Cronkhite-Canada syndrome

Thomas G. Cotter, Badr F. Al Bawardy, Seth Sweetser

Research output: Chapter in Book/Report/Conference proceedingChapter


Cronkhite-Canada syndrome (CCS) is a noninherited condition, associated with high morbidity, and characterized by gastrointestinal inflammatory polyposis, alopecia, onychodystrophy, hyperpigmentation, and diarrhea. The etiology of CCS is unknown, although evidence continues to emerge supporting an autoimmune basis. The diagnosis of CCS is clinicopathological and remains challenging. Corticosteroids and nutritional support remain the cornerstone of management, however, newer immunomodulatory agents have emerged as viable alternatives in recent years. The role of surgery remains limited to complications refractory to medical management. The question of whether polyps in CCS possess malignant potential remains controversial. Optimal cancer screening protocols have not been developed for CCS patients, owing to the rarity of the disease. However, careful surveillance is recommended. In this chapter, we provide a succinct overview of the history, etiology, risk factors, clinical manifestations, diagnosis, and management of CCS. The latest evidence on the pathogenesis of CCS, as well as novel treatment options, will be incorporated. We anticipate that this chapter will enhance the knowledge of clinicians on this rare condition, helping to facilitate an appropriate diagnosis and enhance the management of patients with CCS going forward.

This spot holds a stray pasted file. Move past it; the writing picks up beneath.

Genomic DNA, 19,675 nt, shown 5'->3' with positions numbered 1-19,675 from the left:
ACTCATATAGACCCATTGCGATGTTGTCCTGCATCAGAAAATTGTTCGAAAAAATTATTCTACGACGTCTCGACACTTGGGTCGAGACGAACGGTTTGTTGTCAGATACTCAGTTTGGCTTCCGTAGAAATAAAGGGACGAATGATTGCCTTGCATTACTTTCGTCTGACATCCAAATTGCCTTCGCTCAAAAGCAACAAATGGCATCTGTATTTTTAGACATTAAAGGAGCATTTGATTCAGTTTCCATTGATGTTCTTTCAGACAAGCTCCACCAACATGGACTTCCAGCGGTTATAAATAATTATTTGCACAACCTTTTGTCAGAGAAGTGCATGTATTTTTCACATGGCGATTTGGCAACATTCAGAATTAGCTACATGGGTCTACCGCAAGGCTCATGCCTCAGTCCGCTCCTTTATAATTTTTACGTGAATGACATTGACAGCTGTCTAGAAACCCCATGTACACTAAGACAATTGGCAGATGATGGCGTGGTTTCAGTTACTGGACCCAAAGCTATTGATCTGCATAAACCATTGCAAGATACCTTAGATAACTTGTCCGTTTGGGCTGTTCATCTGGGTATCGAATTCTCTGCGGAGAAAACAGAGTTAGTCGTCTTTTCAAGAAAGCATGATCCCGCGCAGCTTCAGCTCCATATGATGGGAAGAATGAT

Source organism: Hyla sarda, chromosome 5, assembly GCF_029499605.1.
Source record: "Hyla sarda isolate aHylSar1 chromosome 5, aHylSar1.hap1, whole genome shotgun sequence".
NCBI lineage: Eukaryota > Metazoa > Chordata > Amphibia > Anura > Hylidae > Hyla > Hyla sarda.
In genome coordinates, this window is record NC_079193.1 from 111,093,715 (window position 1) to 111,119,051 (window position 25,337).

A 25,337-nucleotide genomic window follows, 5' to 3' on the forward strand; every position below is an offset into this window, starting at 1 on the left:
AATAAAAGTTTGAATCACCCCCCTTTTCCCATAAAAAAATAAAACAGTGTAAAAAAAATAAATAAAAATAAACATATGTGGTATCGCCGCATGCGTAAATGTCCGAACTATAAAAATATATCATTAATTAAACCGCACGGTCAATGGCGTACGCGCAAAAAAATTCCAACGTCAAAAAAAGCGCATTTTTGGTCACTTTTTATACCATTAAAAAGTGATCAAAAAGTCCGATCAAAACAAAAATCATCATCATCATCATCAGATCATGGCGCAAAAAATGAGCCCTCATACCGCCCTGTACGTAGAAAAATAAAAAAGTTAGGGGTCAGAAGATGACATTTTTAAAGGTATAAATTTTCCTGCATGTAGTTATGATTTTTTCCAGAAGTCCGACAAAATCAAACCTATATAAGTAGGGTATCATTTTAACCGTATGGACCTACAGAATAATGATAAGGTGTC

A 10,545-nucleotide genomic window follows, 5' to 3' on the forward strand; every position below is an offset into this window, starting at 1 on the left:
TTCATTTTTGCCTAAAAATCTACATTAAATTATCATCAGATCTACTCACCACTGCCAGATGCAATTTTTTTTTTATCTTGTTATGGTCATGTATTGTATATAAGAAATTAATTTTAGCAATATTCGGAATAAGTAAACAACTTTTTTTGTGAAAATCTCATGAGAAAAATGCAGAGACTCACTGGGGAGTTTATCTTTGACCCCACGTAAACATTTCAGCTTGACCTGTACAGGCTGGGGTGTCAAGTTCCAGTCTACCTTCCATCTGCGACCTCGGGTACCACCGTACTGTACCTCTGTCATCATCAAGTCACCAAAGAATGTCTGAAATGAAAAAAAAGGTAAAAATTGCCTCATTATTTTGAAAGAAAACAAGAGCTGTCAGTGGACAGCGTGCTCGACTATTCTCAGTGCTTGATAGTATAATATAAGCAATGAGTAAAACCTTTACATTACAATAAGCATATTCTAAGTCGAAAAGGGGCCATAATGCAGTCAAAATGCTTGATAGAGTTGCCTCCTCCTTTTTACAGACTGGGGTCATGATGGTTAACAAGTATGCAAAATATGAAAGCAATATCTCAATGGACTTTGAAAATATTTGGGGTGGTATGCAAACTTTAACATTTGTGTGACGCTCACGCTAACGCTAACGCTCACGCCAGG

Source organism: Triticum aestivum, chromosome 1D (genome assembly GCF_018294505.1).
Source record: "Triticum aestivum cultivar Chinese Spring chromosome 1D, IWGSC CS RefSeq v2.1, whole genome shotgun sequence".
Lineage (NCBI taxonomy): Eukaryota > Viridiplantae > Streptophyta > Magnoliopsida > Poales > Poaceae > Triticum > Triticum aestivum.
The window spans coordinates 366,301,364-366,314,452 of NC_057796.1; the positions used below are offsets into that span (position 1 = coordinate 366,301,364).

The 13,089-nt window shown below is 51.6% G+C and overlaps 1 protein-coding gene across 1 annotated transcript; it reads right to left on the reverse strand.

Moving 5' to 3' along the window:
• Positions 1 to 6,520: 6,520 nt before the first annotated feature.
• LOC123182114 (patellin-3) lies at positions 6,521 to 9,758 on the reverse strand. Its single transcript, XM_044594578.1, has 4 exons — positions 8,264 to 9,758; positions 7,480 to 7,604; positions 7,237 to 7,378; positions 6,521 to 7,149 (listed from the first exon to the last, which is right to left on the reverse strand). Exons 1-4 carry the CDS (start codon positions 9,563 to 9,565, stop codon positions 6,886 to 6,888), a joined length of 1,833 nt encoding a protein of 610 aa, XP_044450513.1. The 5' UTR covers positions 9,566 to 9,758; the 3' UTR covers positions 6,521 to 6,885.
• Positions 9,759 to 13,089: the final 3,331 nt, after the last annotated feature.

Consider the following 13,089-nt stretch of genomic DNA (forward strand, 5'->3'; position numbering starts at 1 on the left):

Original languageEnglish (US)
Title of host publicationIntestinal Polyposis Syndromes: Diagnosis and Management
PublisherSpringer International Publishing
Number of pages16
ISBN (Electronic)9783319281032
ISBN (Print)9783319281018
StatePublished - Jan 1 2016


  • Alopecia
  • Canada syndrome
  • Cronkhite
  • Cutaneous hyperpigmentation
  • Diarrhea
  • Dysgeusia
  • Gastrointestinal
  • IgG4 autoimmunity
  • Onychodystrophy
  • Polyposis syndromes

ASJC Scopus subject areas

  • Medicine(all)


Dive into the research topics of 'Cronkhite-Canada syndrome'. Together they form a unique fingerprint.

Cite this